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Label success for Chilean commercial printer

Iganacio Ramos, commercial manager at R&R Impresores, speaking at Label Summit Latin America 2020

A Chilean converter with a background in commercial rotary and sheet-fed printing is finding success in the label and packaging markets as it continues its quest to diversify its business. 

R&R Impresores commercial manager Igancio Ramos recently spoke at Label Summit Latin America 2020, held in March in Santiago, Chile, about his company’s decision to turn to the label market.

The company began 30 years ago on a foundation of commercial print, producing 50 to 60 editorial magazines per month. ‘As time went by, however, we realized we were facing some difficulties in that market,’ recalls Ramos. ‘That means that this migration can be a life or death situation for a company. For us, it had to happen. We couldn’t wait any longer. 

‘The migration of print forms that is occurring worldwide in printing presses is fascinating, versatile and very accelerated,’ he says. ‘Any means of improving your processes, diversifying or simply reinventing is something that should be done and should be in the plans of each printer right now.’

About six years ago, the company turned to folding cartons and gift box packaging. After a year of research and installing equipment purchased at Labelexpo Americas 2018 – an HP Indigo 6900 digital press, and Digicon Series 3 and Digicon Omega from AB Graphic – R&R Impresores officially entered the label market in mid-2019. Label production already makes up 12 percent of the company’s business, and Ramos expects that to rise to 25 percent by mid-2021.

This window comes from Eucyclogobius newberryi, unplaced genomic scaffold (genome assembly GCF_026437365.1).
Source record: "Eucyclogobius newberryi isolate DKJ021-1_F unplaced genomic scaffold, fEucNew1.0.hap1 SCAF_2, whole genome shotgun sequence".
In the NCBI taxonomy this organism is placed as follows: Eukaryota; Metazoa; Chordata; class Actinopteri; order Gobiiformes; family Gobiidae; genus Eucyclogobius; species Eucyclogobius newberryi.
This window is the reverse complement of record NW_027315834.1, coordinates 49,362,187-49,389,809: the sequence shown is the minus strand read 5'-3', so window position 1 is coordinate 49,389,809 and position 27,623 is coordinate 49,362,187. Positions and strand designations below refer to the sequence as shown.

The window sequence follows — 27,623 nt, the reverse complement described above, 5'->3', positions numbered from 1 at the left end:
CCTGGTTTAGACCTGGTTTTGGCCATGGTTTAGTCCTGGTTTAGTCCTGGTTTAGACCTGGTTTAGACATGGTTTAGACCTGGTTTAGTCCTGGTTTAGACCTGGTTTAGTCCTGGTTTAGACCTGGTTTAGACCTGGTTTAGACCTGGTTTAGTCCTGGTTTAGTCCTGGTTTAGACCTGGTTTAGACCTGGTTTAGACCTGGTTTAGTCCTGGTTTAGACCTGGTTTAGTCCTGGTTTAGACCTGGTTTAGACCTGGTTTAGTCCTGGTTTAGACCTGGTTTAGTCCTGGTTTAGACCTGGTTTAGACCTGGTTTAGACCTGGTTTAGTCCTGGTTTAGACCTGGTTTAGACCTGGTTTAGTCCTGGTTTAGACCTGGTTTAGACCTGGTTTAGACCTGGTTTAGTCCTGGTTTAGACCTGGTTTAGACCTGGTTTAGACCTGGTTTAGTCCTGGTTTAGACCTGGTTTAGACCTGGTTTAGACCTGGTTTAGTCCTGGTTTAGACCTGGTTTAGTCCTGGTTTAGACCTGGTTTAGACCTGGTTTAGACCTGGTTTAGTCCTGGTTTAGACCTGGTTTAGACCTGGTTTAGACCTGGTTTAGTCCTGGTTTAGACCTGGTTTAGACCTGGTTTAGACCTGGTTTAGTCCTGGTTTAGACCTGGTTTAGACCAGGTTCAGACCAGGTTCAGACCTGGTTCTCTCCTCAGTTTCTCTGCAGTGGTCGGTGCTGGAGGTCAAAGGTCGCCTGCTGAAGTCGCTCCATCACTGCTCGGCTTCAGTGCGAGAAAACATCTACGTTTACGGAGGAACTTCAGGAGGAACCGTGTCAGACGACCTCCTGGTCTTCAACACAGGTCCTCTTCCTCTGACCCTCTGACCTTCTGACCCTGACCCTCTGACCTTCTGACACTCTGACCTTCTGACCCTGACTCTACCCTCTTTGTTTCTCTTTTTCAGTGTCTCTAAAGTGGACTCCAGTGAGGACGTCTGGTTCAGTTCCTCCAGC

Markets 
R&R Impresores caters primarily to the wine and spirits segment. Its move into label and packaging production has allowed the company to expand other parts of its business. 

‘Our label operation has enabled us to diversify our solutions for our folding carton customers,’ Ramos says. ‘Imagine that under one roof we can make a label and a gift box for a wine customer, and also the paper to wrap it, plus its commercial printing such as a catalog or sustainability report, all simultaneously. It’s also worth noting that we have grown enormously in the gift box sector for wines and spirits because of our entry into labels.’

Other Chilean printers have been slow to adopt diversification on the same level as R&R Impresores, but Ramos says it’s only a matter of time before more follow suit.

‘I believe that if we do not diversify, the market and globalization will do it for us. In a market evolving so quickly, if you don’t offer what customers expect, they will leave you behind,’ he says. ‘It is not common for a flexible packaging company to migrate towards folding cartons or vice versa, but if that is what the market demands, it is necessary to investigate. Undoubtedly, the more solutions offered to a particular customer under one roof, the more value that company will have in the market.

‘We have gone from commercial rotary printing to commercial printing on sheets. Then about six years ago we moved to folding carton packaging, and very recently to labels. All four areas are still operating today at R&R, but these last two represent 80 percent of our annual revenue. In that sense, I think we are a good example of what conversion means and how transcendental it can be for the survival of a printing company.’

ABOUT THE AUTHOR

Chelsea McDougall is North America editor for Labels & Labeling.

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